The Castaway Plan

I have always wanted to go to Positive Changes and get hypnotized to love eating healthy and exercising. I wanted to hypnotize away my love of yummy food. I felt like that is the only way I could ever stop eating the foods I love that are so bad for me (chocolate, pizza, ice cream, creamy pasta dishes, cheese, breadsticks – take your pick). But lately I have kind of been starting to change my thinking on my own. Unfortunately it hasn’t taken complete hold yet, but when I stop and think about it this is what comes to mind… To have the health and body that I want to have, I should eat as if I am stranded on an uninhabited island.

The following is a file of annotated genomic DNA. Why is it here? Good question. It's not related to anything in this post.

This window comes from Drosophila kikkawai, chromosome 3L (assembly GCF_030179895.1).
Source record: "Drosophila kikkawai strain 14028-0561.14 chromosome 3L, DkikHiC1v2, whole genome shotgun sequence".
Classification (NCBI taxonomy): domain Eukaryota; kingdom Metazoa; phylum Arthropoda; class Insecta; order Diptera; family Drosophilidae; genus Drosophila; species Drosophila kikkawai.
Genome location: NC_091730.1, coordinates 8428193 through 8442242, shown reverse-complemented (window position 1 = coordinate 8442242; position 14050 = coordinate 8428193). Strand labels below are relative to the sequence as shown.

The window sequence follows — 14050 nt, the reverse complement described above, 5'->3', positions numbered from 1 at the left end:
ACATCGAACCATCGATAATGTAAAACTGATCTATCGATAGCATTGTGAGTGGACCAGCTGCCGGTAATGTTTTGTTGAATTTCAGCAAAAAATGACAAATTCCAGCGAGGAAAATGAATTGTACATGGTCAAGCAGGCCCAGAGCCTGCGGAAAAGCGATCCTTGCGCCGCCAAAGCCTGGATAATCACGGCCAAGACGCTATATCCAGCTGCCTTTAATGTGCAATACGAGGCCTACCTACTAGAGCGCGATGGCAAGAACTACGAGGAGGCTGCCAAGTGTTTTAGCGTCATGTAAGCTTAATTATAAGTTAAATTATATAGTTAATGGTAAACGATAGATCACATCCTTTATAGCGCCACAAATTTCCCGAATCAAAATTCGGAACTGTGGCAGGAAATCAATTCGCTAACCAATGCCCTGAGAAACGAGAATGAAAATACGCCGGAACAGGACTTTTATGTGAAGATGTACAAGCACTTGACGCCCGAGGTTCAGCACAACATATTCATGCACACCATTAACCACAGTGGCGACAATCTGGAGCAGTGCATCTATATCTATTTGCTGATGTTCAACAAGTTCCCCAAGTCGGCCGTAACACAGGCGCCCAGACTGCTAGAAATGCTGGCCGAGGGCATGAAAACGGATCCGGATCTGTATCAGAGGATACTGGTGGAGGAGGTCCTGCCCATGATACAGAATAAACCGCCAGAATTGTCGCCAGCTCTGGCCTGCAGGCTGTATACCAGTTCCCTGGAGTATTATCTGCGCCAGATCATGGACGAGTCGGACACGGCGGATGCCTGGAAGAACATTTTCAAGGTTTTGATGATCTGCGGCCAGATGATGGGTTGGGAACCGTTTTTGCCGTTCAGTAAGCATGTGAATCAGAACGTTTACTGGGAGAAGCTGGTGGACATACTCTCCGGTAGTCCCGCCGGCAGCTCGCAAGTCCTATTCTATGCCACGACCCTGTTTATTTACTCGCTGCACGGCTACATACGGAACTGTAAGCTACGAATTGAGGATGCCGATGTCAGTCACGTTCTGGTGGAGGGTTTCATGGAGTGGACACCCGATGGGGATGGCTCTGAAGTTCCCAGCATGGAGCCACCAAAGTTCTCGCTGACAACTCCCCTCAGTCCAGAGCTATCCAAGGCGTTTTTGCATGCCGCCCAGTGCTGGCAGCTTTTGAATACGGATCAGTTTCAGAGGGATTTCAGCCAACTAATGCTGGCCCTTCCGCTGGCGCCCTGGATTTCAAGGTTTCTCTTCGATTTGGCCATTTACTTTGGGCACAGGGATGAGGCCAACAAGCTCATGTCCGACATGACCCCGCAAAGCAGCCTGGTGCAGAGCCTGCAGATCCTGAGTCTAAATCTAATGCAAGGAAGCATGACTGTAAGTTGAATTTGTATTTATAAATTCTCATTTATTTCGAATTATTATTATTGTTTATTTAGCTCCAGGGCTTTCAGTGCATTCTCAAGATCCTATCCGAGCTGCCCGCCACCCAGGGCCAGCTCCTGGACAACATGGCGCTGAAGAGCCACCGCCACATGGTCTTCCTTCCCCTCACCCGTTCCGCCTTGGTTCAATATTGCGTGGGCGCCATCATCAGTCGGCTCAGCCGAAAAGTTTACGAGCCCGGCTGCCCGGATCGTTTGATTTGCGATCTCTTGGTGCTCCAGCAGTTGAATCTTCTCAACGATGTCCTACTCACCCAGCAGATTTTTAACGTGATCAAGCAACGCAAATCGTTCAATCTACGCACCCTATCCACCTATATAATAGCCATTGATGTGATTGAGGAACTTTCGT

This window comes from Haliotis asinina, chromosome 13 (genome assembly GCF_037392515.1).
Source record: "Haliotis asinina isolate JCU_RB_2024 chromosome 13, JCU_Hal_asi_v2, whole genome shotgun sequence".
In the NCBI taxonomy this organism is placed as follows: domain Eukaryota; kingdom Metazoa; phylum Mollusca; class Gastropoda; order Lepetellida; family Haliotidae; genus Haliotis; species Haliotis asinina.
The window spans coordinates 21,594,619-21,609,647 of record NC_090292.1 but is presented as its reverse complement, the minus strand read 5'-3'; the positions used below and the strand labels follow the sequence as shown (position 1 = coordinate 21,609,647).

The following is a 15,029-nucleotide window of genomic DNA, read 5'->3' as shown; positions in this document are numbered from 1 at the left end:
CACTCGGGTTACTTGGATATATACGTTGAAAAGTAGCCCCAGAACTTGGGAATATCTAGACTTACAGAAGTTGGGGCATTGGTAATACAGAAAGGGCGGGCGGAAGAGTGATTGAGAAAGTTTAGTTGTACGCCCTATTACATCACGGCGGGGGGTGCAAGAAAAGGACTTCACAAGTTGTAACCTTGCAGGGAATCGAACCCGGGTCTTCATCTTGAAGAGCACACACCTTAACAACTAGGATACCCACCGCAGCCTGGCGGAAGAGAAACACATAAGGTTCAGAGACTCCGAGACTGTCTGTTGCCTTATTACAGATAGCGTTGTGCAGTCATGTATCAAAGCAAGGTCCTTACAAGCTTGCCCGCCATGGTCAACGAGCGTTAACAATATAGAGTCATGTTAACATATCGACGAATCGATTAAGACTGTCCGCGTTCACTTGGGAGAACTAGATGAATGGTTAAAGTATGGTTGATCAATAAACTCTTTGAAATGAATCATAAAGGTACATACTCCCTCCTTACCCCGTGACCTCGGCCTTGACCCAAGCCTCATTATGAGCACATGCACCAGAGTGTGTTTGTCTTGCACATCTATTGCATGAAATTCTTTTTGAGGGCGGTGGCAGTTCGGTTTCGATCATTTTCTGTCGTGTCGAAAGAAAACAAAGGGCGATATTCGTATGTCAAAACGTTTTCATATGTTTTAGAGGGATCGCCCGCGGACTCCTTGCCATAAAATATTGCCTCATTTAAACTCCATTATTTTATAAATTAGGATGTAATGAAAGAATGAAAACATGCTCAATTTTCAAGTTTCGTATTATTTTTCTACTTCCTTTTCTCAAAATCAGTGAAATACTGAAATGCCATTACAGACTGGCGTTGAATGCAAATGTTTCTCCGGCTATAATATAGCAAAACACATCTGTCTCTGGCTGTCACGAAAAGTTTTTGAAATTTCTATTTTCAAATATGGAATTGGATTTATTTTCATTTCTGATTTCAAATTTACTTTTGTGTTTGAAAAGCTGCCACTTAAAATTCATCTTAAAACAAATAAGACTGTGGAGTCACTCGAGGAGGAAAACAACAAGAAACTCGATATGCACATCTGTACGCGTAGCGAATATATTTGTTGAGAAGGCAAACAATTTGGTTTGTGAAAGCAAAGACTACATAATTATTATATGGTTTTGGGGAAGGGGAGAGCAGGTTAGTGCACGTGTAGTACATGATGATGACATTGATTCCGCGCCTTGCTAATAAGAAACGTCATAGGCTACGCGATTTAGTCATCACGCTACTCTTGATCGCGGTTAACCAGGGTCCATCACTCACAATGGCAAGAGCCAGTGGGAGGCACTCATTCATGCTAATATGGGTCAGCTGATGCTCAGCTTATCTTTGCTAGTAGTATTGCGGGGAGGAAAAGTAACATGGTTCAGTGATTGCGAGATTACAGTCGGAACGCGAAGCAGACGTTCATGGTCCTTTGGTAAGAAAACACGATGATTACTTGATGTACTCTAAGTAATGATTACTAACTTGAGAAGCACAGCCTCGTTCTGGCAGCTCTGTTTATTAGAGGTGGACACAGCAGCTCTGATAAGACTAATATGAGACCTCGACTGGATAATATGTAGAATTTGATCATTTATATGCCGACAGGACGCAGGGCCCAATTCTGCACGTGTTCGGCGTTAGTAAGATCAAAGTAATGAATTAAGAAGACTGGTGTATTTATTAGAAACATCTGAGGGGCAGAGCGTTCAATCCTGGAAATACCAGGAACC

Now let me clarify – I don’t mean to starve myself into anorexia. But as I am trying to think of food as fuel versus my favorite hobby, it brings to mind the survivor type shows my family watches. Survivor, Survivorman, The Island, Dude You’re Screwed, Ultimate Alaska Survival, Naked & Afraid, Alone – to name a few. We LOVE our wilderness survival shows in our house. Often on these shows they struggle to find food, and without food they have no energy to build shelter, gather fire wood or walk themselves to civilization. I remember on one episode – I think it was Naked Castaway – the guy was finding small snails or limpets of some kind on a rock, eating them and saying how many calories were in each one (something ridiculously small like 15 calories) and how many he would have to eat to get enough nutrition. On the show Alone, the men were almost starving on rainy days they could not get out and find food. Catching a fish was the highlight of their stay and kept them strong for another day. One guy was busting his balls trying to catch a moose to eat. A moose! Like who would that fill up? Starving people, that is who. So when I want to graze out of boredom or gobble up some deliciousness for the fun of it, instead I need to think about how if I was on that island, and I’d had a banana for breakfast, a citrus & beet salad for lunch, and a chicken & shrimp skewer for dinner, that would totally be enough to keep me surviving and moving. I don’t have to eat three slices of pizza to survive. If I was stranded on an island there would be no pizza, I would be happy to find snails and a coconut. (yuck) But you get the drift. I don’t want to starve myself, and I don’t want to eat like I’m poor circa Hunger Games. I just want to retrain my body to become more realistic on what it actually needs to survive and function. I have let my food cravings dictate my life for far too long. Now my body needs to use fat stores for energy. And replacing junk food with nutrient rich foods makes me feel great after eating instead of tired and bloated. When I do “cheat” I need to eat smaller portions because I am not climbing trees, chopping logs, or hiking across glaciers to burn enough calories to justify eating like a lumber jack or a navy seal. I sit at a desk for most of the day. Instead of feeling deprived when I can’t have French Fries, and am getting sick of sweet potatoes and chicken, I need to remember if I was stranded on an island I would be ecstatic to have sweet potatoes or chicken, its more than most of those “survivors” get in a day. Give me some salmon, squash and an apple and I should be good. No one needs Ding Dongs or Cool Ranch Doritos to survive. I wonder how many chemicals are in that cool ranch powder flavoring anyway?